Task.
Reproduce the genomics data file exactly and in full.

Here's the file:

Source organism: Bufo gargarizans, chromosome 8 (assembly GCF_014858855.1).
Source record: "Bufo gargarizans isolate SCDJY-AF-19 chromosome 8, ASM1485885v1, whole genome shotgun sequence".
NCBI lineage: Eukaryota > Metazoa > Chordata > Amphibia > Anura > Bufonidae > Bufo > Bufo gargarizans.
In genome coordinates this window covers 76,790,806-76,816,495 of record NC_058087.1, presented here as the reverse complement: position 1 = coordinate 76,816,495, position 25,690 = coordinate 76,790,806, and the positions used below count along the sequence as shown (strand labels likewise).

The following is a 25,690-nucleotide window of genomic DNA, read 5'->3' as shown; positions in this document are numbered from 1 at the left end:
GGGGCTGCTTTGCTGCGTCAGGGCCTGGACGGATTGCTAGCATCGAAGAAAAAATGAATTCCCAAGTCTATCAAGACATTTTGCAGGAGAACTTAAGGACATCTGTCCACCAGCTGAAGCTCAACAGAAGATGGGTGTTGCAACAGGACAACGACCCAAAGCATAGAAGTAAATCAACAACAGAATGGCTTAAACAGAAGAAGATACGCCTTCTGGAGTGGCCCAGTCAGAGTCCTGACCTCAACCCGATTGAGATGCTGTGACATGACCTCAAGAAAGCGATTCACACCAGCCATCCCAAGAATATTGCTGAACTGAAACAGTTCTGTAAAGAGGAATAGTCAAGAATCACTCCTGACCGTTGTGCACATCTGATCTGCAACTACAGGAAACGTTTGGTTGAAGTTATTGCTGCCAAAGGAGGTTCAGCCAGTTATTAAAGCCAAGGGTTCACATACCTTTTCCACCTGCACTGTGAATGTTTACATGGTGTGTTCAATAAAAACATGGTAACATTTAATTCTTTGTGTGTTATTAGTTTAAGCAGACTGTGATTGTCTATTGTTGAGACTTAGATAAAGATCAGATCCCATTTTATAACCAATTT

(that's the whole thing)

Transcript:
Source organism: Bufo gargarizans, chromosome 8 (assembly GCF_014858855.1).
Source record: "Bufo gargarizans isolate SCDJY-AF-19 chromosome 8, ASM1485885v1, whole genome shotgun sequence".
NCBI lineage: Eukaryota > Metazoa > Chordata > Amphibia > Anura > Bufonidae > Bufo > Bufo gargarizans.
In genome coordinates this window covers 76,790,806-76,816,495 of record NC_058087.1, presented here as the reverse complement: position 1 = coordinate 76,816,495, position 25,690 = coordinate 76,790,806, and the positions used below count along the sequence as shown (strand labels likewise).

The following is a 25,690-nucleotide window of genomic DNA, read 5'->3' as shown; positions in this document are numbered from 1 at the left end:
GGGGCTGCTTTGCTGCGTCAGGGCCTGGACGGATTGCTAGCATCGAAGAAAAAATGAATTCCCAAGTCTATCAAGACATTTTGCAGGAGAACTTAAGGACATCTGTCCACCAGCTGAAGCTCAACAGAAGATGGGTGTTGCAACAGGACAACGACCCAAAGCATAGAAGTAAATCAACAACAGAATGGCTTAAACAGAAGAAGATACGCCTTCTGGAGTGGCCCAGTCAGAGTCCTGACCTCAACCCGATTGAGATGCTGTGACATGACCTCAAGAAAGCGATTCACACCAGCCATCCCAAGAATATTGCTGAACTGAAACAGTTCTGTAAAGAGGAATAGTCAAGAATCACTCCTGACCGTTGTGCACATCTGATCTGCAACTACAGGAAACGTTTGGTTGAAGTTATTGCTGCCAAAGGAGGTTCAGCCAGTTATTAAAGCCAAGGGTTCACATACCTTTTCCACCTGCACTGTGAATGTTTACATGGTGTGTTCAATAAAAACATGGTAACATTTAATTCTTTGTGTGTTATTAGTTTAAGCAGACTGTGATTGTCTATTGTTGAGACTTAGATAAAGATCAGATCCCATTTTATAACCAATTT